The Mystique: Memories of the March 17 Richard Riot
Glengarry has gained the reputation – and deservedly so – as one of the most historic regions in Canada.
Accordingly, it should come as no surprise that every once in a while a local denizen is witness to, or part of, a significant historical event. Sixty years ago next Tuesday, the late Gary Shepherd – a well-liked and wellrespected, long-time Alexandria town and North Glengarry township councillor and local businessman – found himself in such a situation. As a young boy, Mr. Shepherd, who passed away in April 2013 at the age of 68, was at the scene of one of the most infamous off- ice events in National Hockey League history – the Richard Riot in Montréal on St. Patrick’s Day, 1955.
“That was quite a night,” Mr. Shepherd recalled during an informal chat in November 2010, following the inaugural meeting of the group – of which he was a member – that would ultimately put together a book about the history of the now- defunct Glengarry Gardens arena, published in the spring of 2012.
“They had told (NHL President Clarence) Campbell not to go to the game (against the Detroit Red Wings) because he had suspended (Maurice “Rocket”) Richard, but he came anyway, and the fans at the Forum started throwing stuff at him. “I had egg (thrown by a spectator towards Campbell), on my hat... Things got pretty stirred up, then somebody let the tear gas off and everybody cleared out.” The Richard Riot occurred four days after “Rocket” Richard had punched linesman Cliff Thompson during a game at the Boston Garden. The official had got in the middle of a vicious stick-swinging incident involving the Canadiens star and Hal Laycoe of the Bruins, and when he tried to restrain Richard, the fiery Habs forward broke free, slugging Thompson twice – knocking the linesman to the ice, unconscious. “The Rocket” was consequently penalized, and upon further review, suspended by Mr. Campbell for the remainder of the 1954/ 55 season – including the playoffs – a decision that infuriated Canadiens fans, and led to the violent outburst at the Forum a few nights later.
Mr. Shepherd, who was 10 years old at the time, remembered some of the looting and hooliganism that took place during the uproar, with memories of smashed store windows, overturned cars and people running amok in the streets near the Forum still vivid in his mind more than five decades later.
As things turned out, the riot actually shared top billing that evening, at least for the young Gary Shepherd, who was accompanied by a group of family and friends at the game, including another local resident, Johnny Grant, whom, Mr. Shepherd recalled in the fall of 2010, claimed to have known one of the Red Wings’ star players – Alex Delvecchio – much to the incredulity of many of his acquaintances, at least until that night. “We got to the Forum early, before the game, and we were standing outside... when this car pulled up, and in it was (Gordie) Howe, (Ted) Lindsay, (Alex) Delvecchio and Marcel Pronovost,” he said.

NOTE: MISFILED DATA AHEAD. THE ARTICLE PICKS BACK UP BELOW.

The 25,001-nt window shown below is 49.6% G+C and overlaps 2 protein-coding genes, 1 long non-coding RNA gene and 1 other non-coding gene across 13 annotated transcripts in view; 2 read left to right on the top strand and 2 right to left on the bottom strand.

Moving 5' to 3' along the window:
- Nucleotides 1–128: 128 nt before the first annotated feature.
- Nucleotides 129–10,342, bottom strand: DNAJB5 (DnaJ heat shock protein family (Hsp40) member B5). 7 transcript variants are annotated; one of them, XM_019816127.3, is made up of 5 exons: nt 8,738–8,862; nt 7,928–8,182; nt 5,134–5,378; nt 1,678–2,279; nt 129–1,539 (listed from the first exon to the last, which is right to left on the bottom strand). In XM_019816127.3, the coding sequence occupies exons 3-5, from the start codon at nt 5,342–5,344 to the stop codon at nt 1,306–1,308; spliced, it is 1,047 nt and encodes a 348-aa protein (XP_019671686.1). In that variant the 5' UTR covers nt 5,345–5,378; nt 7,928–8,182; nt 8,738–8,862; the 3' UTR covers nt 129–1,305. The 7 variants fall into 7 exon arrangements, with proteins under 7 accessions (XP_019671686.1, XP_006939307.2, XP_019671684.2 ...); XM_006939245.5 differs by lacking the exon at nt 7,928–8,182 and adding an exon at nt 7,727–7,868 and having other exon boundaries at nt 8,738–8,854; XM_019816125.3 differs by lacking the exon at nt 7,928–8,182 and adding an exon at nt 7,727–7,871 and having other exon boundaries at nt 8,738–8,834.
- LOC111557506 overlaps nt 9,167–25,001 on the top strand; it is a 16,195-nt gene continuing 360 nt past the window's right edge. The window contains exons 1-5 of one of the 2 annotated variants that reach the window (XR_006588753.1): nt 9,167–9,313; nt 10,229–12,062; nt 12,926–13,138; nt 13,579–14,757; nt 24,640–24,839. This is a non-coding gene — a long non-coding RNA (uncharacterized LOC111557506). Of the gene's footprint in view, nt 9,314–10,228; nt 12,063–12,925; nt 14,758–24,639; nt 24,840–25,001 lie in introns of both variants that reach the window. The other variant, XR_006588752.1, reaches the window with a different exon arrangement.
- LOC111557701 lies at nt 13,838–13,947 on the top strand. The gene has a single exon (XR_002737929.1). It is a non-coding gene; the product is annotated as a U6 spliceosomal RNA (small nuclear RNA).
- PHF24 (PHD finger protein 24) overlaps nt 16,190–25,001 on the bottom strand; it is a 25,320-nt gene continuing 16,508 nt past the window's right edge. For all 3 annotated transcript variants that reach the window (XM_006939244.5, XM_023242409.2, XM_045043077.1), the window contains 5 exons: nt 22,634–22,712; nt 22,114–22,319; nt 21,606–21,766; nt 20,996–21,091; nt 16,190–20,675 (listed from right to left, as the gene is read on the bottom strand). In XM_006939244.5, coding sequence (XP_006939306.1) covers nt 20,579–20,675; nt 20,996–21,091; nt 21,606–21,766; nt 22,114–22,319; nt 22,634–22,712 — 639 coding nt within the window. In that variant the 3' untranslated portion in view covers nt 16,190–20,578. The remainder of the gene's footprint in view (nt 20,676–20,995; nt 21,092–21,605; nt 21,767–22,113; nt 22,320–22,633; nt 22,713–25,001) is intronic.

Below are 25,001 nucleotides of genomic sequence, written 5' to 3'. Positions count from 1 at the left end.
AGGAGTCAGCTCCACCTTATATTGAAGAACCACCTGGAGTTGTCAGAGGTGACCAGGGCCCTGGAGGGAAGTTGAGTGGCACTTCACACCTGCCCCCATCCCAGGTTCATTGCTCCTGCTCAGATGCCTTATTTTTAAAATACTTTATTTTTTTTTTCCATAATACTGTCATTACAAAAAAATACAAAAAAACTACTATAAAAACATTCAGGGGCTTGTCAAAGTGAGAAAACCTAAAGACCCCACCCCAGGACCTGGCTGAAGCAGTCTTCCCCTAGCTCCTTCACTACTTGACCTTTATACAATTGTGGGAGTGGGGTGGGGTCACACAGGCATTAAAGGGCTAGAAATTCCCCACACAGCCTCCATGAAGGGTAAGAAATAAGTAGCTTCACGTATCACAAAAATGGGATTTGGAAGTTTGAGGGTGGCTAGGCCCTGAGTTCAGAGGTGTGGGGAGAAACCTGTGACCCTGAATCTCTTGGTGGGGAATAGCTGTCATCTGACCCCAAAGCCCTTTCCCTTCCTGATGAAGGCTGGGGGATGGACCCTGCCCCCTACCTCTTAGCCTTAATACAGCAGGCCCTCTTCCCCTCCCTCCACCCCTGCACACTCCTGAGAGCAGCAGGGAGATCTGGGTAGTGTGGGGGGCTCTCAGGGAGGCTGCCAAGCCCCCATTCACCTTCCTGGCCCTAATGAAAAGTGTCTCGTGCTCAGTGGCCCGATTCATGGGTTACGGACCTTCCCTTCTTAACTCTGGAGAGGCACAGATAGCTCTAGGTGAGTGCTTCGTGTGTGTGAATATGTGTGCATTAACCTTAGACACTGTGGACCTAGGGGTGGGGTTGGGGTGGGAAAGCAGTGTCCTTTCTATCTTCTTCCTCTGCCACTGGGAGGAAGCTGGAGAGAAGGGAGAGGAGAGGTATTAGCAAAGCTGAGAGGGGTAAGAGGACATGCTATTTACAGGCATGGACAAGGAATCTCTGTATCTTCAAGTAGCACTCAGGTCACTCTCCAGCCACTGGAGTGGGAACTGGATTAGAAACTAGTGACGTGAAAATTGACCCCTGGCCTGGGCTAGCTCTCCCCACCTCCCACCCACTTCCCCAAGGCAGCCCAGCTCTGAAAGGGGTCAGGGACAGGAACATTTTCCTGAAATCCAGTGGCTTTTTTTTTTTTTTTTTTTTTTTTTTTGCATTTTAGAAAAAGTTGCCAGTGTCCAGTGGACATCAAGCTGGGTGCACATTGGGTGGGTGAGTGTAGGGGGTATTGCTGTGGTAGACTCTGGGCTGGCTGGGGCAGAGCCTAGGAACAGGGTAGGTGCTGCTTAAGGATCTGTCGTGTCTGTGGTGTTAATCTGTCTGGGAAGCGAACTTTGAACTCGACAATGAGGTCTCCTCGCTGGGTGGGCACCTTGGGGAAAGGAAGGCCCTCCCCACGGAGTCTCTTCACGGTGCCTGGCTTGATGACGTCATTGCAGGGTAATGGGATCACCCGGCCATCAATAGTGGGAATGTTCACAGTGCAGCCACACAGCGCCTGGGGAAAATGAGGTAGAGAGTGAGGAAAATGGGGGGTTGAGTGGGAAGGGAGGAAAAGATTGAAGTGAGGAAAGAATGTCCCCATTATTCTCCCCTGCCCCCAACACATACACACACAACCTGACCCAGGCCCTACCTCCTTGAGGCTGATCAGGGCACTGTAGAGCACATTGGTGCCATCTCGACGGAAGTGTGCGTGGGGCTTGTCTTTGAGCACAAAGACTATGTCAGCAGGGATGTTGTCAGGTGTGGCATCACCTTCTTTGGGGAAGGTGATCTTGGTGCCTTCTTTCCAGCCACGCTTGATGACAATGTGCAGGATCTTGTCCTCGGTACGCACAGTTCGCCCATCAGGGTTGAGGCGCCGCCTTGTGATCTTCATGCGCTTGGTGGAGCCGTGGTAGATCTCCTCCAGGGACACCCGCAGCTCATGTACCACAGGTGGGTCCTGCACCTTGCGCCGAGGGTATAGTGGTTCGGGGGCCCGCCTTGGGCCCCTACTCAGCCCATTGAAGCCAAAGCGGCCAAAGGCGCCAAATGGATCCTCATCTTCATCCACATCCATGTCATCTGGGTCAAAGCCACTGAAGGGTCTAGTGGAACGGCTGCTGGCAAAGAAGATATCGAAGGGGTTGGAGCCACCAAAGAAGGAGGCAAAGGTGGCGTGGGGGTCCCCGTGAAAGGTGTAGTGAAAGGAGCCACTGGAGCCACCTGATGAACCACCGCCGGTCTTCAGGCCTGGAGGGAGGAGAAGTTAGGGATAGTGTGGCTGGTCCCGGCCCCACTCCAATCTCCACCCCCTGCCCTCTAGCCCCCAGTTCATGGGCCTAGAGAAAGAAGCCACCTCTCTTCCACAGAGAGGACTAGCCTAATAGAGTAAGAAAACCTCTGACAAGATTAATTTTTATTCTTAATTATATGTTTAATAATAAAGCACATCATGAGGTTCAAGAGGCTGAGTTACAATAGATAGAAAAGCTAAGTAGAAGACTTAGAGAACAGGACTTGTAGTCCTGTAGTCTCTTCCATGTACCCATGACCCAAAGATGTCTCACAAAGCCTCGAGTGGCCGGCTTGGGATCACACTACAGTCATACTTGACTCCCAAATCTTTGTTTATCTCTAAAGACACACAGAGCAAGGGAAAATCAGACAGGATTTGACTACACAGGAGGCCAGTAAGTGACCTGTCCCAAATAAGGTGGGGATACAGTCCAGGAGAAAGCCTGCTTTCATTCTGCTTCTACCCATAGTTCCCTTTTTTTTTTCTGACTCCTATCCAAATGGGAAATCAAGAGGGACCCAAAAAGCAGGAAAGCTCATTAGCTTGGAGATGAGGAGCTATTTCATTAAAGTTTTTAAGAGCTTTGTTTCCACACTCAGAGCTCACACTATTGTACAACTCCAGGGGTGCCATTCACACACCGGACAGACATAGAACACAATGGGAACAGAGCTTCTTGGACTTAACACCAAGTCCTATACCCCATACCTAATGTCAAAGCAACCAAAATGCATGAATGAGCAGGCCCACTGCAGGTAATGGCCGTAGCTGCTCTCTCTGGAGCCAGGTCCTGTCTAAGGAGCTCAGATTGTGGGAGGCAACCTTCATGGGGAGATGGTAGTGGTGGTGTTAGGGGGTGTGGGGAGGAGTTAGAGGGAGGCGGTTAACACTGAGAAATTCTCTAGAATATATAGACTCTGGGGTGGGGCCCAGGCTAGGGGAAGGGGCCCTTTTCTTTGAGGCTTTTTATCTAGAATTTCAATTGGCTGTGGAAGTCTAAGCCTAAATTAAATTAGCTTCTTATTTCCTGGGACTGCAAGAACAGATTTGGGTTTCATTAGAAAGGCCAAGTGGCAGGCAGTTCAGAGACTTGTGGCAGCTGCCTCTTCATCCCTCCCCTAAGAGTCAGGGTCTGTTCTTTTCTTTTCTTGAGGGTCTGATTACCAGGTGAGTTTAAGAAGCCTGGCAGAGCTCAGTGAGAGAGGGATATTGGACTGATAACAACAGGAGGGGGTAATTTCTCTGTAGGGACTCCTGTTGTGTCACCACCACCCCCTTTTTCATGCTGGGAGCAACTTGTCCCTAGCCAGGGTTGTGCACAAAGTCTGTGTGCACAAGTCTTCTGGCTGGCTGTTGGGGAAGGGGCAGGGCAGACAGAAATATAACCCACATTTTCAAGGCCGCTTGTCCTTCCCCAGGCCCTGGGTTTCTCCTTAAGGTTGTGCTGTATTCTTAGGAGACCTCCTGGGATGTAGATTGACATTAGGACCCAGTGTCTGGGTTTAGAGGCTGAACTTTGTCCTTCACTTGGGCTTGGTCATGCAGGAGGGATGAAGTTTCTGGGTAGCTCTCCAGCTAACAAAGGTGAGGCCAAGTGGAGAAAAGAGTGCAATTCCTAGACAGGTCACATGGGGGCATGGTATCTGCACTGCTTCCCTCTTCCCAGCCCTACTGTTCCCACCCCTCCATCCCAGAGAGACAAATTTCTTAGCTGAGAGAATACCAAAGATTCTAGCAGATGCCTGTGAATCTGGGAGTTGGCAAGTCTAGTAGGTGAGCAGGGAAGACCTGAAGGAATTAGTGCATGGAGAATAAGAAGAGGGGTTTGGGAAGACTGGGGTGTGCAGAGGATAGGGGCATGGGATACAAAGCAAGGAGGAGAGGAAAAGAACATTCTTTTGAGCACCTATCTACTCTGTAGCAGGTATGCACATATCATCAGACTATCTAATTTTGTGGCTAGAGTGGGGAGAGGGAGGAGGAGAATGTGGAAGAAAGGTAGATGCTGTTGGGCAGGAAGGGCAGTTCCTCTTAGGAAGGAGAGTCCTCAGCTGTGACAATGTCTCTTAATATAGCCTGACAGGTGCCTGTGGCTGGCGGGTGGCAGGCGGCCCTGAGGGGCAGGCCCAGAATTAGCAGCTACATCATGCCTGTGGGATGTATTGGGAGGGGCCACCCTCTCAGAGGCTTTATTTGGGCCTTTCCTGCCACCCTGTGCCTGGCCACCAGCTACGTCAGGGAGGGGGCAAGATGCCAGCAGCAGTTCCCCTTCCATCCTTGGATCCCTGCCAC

“They got out of a taxi, went to the trunk, and got their stuff out... a little different than how things are done today... And Delvecchio looked up and said, ‘Well, Johnny Grant. You old son of a gun...’
“You see, Johnny had worked with Delvecchio on the railroad (CPR) putting tracks in during the summer ( in Northern Ontario)... He was making money for university, and Alex was doing it to keep in shape for hockey in the fall, like players used to do before they made the big money.” What happened next was almost magical for young Gary. “We got to shake hands with all four of them and that was the thrill of my life,” he said. “Gordie Howe was my idol.” Years later, Mr. Shepherd had another encounter with his hero, one with an astonishing result. “It would have been in the ‘80s... He (Mr. Howe) was at a show in Montréal, representing one of the sporting goods companies,” said Mr. Shepherd.
“He was talking to people and signing autographs... and after a while, I went up to him and said, ‘Mr. Howe, you probably don’t remember me, but I shook hands with you on the night of the Richard Riot.’ “And he said, ‘Yes, you were with Delvecchio’s friend.’
“He remembered that! I couldn’t believe it.”